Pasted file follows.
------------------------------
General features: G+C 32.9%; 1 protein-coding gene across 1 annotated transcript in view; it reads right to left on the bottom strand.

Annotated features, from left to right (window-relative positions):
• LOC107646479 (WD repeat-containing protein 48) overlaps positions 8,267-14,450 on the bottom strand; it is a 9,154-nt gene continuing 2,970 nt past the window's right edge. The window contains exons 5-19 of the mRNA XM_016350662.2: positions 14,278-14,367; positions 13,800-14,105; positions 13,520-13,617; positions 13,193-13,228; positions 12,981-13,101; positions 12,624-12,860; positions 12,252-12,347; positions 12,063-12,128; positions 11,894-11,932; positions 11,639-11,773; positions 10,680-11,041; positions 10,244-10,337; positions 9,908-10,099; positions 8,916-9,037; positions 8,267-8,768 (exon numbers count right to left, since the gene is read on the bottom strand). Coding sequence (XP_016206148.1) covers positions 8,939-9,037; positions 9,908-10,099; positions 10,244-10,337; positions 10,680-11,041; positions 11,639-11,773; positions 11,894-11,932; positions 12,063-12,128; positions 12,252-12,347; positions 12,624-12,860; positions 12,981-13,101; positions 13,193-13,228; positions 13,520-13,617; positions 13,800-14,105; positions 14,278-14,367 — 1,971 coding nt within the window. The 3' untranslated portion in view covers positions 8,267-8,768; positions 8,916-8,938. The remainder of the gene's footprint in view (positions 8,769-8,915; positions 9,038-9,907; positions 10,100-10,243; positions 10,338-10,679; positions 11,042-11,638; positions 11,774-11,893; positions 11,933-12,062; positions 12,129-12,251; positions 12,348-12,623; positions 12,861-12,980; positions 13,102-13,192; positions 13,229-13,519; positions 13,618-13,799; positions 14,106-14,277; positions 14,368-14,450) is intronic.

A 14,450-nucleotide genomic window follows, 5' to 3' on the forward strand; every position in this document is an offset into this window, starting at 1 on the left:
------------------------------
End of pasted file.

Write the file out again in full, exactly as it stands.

General features: G+C 32.9%; 1 protein-coding gene across 1 annotated transcript in view; it reads right to left on the bottom strand.

Annotated features, from left to right (window-relative positions):
• LOC107646479 (WD repeat-containing protein 48) overlaps positions 8,267-14,450 on the bottom strand; it is a 9,154-nt gene continuing 2,970 nt past the window's right edge. The window contains exons 5-19 of the mRNA XM_016350662.2: positions 14,278-14,367; positions 13,800-14,105; positions 13,520-13,617; positions 13,193-13,228; positions 12,981-13,101; positions 12,624-12,860; positions 12,252-12,347; positions 12,063-12,128; positions 11,894-11,932; positions 11,639-11,773; positions 10,680-11,041; positions 10,244-10,337; positions 9,908-10,099; positions 8,916-9,037; positions 8,267-8,768 (exon numbers count right to left, since the gene is read on the bottom strand). Coding sequence (XP_016206148.1) covers positions 8,939-9,037; positions 9,908-10,099; positions 10,244-10,337; positions 10,680-11,041; positions 11,639-11,773; positions 11,894-11,932; positions 12,063-12,128; positions 12,252-12,347; positions 12,624-12,860; positions 12,981-13,101; positions 13,193-13,228; positions 13,520-13,617; positions 13,800-14,105; positions 14,278-14,367 — 1,971 coding nt within the window. The 3' untranslated portion in view covers positions 8,267-8,768; positions 8,916-8,938. The remainder of the gene's footprint in view (positions 8,769-8,915; positions 9,038-9,907; positions 10,100-10,243; positions 10,338-10,679; positions 11,042-11,638; positions 11,774-11,893; positions 11,933-12,062; positions 12,129-12,251; positions 12,348-12,623; positions 12,861-12,980; positions 13,102-13,192; positions 13,229-13,519; positions 13,618-13,799; positions 14,106-14,277; positions 14,368-14,450) is intronic.

A 14,450-nucleotide genomic window follows, 5' to 3' on the forward strand; every position in this document is an offset into this window, starting at 1 on the left: